THREE Hyndburn men who ran a major £2M drugs network crossing international boundaries from the Whinney Hill caravan park have been sentenced to a total of 22 years in prison.
Daniel Cregg, 30, of Catlow Hall Street, Oswaldtwistle; Andrew Dixon, 24, of Roegreave Road, Oswaldtwistle; Lee Finglas, 26, of Sharples Street, Accrington; and two other men from Liverpool formed a gang that imported a massive 10kg of heroin and 30kg of cocaine into the region.
The sentencing at Liverpool Crown Court came after Lanca-shire Constabulary’s Serious and Organised Crime Unit, the Serious Organised Crime Agency and the Revenue and Customs Prosec-utions Office launched Operation Medlar to target the distribution of Class A drugs around the North West.
Cregg was sentenced to nine years, Dixon was jailed for eight years and Finglas was sentenced to five years after they all pleaded guilty to conspiracy to supply Class A drugs.
Cregg, who giggled and laughed throughout the hearing, breathed out heavily and looked stunned after he heard he will serve 10 years in total including a year for the unlawful wounding of a man in April 2006.
The court heard that planning of the operation was carried out from the travellers’ camp between Huncoat and Altham, where regular meetings were held.
Cregg is thought to have run the lower tier of the gang, receiving his instructions from above, and directing Finglas and Dixon.
Finglas "ran" for Cregg, delivering drugs to several lower dealers, while Dixon, Cregg’s "right hand man", collected the money.
Between July 2006 and February 2007, the group imported a total of 10kg of heroin and 30kg of cocaine with a street value in excess of £2M from the continent.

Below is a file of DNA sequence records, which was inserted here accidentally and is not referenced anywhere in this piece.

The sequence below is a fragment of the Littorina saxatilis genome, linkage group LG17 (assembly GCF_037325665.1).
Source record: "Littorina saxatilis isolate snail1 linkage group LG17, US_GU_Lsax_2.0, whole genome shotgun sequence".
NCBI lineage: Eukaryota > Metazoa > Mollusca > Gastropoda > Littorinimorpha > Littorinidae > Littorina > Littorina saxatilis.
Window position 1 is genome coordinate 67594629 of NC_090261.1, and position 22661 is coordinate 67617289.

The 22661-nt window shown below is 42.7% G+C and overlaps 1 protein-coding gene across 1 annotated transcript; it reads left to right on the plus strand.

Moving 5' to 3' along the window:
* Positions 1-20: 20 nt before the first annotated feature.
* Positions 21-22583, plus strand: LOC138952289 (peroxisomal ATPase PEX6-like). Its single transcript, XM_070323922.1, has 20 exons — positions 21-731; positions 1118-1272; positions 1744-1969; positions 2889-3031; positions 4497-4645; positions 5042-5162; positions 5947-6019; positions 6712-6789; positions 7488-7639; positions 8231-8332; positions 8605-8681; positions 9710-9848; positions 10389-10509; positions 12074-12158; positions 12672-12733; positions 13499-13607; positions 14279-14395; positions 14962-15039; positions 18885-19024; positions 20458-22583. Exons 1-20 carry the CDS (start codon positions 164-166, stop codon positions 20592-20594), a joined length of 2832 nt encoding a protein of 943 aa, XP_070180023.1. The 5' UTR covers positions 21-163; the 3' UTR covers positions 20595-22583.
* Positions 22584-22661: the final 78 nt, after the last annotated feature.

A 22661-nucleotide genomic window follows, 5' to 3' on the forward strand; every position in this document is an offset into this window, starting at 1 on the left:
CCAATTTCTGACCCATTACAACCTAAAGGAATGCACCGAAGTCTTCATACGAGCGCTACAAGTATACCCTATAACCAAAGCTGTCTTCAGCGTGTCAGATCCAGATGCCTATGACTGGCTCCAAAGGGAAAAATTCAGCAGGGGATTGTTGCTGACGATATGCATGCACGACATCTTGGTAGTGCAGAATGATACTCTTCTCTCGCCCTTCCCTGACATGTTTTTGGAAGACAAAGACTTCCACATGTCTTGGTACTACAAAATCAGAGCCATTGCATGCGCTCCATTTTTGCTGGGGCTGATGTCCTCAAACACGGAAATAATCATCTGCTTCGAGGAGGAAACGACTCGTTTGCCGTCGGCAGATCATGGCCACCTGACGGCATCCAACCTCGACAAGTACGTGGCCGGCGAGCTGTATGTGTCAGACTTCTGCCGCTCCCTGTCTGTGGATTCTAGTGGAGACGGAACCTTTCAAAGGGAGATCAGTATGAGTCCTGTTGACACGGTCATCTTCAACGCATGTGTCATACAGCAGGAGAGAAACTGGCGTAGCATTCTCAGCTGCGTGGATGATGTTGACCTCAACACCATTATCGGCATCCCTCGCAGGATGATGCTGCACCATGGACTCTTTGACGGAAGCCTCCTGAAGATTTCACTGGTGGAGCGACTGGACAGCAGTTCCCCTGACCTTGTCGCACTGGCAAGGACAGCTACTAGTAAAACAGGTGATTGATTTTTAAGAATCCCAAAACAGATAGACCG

The drugs were brought by lorry to Lancashire and Mersey-side where delivery teams sold them on.
The police operation spanned three countries with investigations taking place in England, Belgium and the Netherlands.
It culminated in February last year when more than 200 police, including dog handlers and fire-arms officers, swooped on 22 addr-esses in Hyndburn, Merseyside and Belgium in a series of co-ordinated raids.
Twelve suspects were arrested and later charged with conspiracy to supply cocaine and heroin.
Lancashire Constabulary's Assistant Chief Constable, Andy Cooke, said: "I am delighted with this result which highlights the first-class co-operation between the various agencies. It is a testament to all involved.
"This shows how Lancashire Constabulary is committed to making Lancashire a difficult place for organised criminals to operate and we will continue to work with other agencies to bring these people to justice."
Bill Hughes, director of the Serious Organised Crime Agency, said: "We were pleased to be able to work alongside Lancashire Constabulary, through its work in this county and overseas, to dismantle this organised criminal enterprise responsible for distributing drugs on to the streets of Lancashire and Merseyside."
Thomas Casey, 44, from Liver-pool was sentenced to nine years in prison after pleading guilty to possessing 10kg of heroin with intent to supply.
Colin Roberts, 47, also from Liverpool, was given a two-year sentence after pleading guilty to an alternative charge of money laundering, to the value of £150,000, but he was released after the hearing because he had already served 448 days on remand.
Six other men will be sentenced for their roles in the plot in September.